Step 1: Educate yourself on how adults learn. Part 1
“The learner should be actively involved in the learning process.” Malcolm Knowles
Remember that workshop where you were lectured at for a few hours and you left more confused than when you entered? I am sure you do, and it’s not because you didn’t want to learn. Most likely, it’s because it wasn’t designed with the learner in mind.
Designing learning experiences is hard. Designing a learning experience that is transformative is even harder. To design focused and impactful training requires a solid understanding of adult learning theory.
Andragogy is adult learning theory. It is similar in some ways to pedagogy, yet it is also uniquely different. For example, adults need more time to process than kids. Why? Adults have far more experiences and knowledge. Any new information presented to an adult needs to pass a litmus test before it is integrated. New information or methods need to be grappled with before they are going to be put into use.
When designing learning experiences for adults, consider the following to aid a successful experience for the learner.
Invite them as the learner they are: How people approach learning matters. In order to address those that need to know the central concept of why they are going to be learning something, try the 4MAT model for them. This approach is great at the start of a session. It lets all learners know there is a place for them in the learning experience no matter their angle of approach.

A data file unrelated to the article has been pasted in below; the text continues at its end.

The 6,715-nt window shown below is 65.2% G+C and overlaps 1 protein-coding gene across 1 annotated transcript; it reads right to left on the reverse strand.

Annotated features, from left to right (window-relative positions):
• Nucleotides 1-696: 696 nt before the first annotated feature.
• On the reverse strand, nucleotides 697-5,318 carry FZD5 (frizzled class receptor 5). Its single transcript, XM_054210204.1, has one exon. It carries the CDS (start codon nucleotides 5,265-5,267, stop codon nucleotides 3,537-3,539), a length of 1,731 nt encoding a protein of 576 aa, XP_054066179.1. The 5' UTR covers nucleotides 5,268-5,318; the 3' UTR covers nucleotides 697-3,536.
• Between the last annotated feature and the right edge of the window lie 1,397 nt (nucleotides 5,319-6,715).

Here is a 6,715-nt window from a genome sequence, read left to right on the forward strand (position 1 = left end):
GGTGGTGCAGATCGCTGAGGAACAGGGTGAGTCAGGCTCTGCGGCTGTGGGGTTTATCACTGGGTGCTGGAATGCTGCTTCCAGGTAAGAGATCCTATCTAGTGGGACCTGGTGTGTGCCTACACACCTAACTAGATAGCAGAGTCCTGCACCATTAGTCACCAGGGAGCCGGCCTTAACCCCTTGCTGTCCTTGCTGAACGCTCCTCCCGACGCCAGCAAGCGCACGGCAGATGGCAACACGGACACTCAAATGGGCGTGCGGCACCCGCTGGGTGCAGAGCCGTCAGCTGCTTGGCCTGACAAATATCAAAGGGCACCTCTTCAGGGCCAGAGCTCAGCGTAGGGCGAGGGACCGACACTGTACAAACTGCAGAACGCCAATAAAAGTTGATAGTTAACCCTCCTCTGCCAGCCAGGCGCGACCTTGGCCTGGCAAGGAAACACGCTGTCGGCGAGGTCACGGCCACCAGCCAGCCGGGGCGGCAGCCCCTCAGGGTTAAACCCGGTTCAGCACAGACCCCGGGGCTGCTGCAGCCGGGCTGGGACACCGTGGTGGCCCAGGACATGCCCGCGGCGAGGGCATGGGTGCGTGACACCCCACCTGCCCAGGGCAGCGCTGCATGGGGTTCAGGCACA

Relevance: Adult learners need to know the value of the learning experience they are in. They need to see why it matters to their context or will improve their performance. For example, talking about soft-skills and why they matter won’t translate into a behavior change. A learning experience needs to show why it matters and then allow for practice in the context of those present.
Immediate application and practice: Don't just have participants see the new knowledge of skill in action. Have them try it out. This approach isn’t new. Incorporate the I do, We do, You do model. Make the process clear. State you are modeling it and that they will be executing the practice in a moment. Interest will heighten as people will know what the expectation is of them.
If you try these options, don’t throw the towel in on something you only tried once and didn’t reflect on. After all, we wouldn’t want our learners to do this. These might be new to you. You need to wrestle with them and practice. The nuances of learning design will show up as you get more experience.
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Ross Herdina, Co-Founder, Agile Ideas Leadership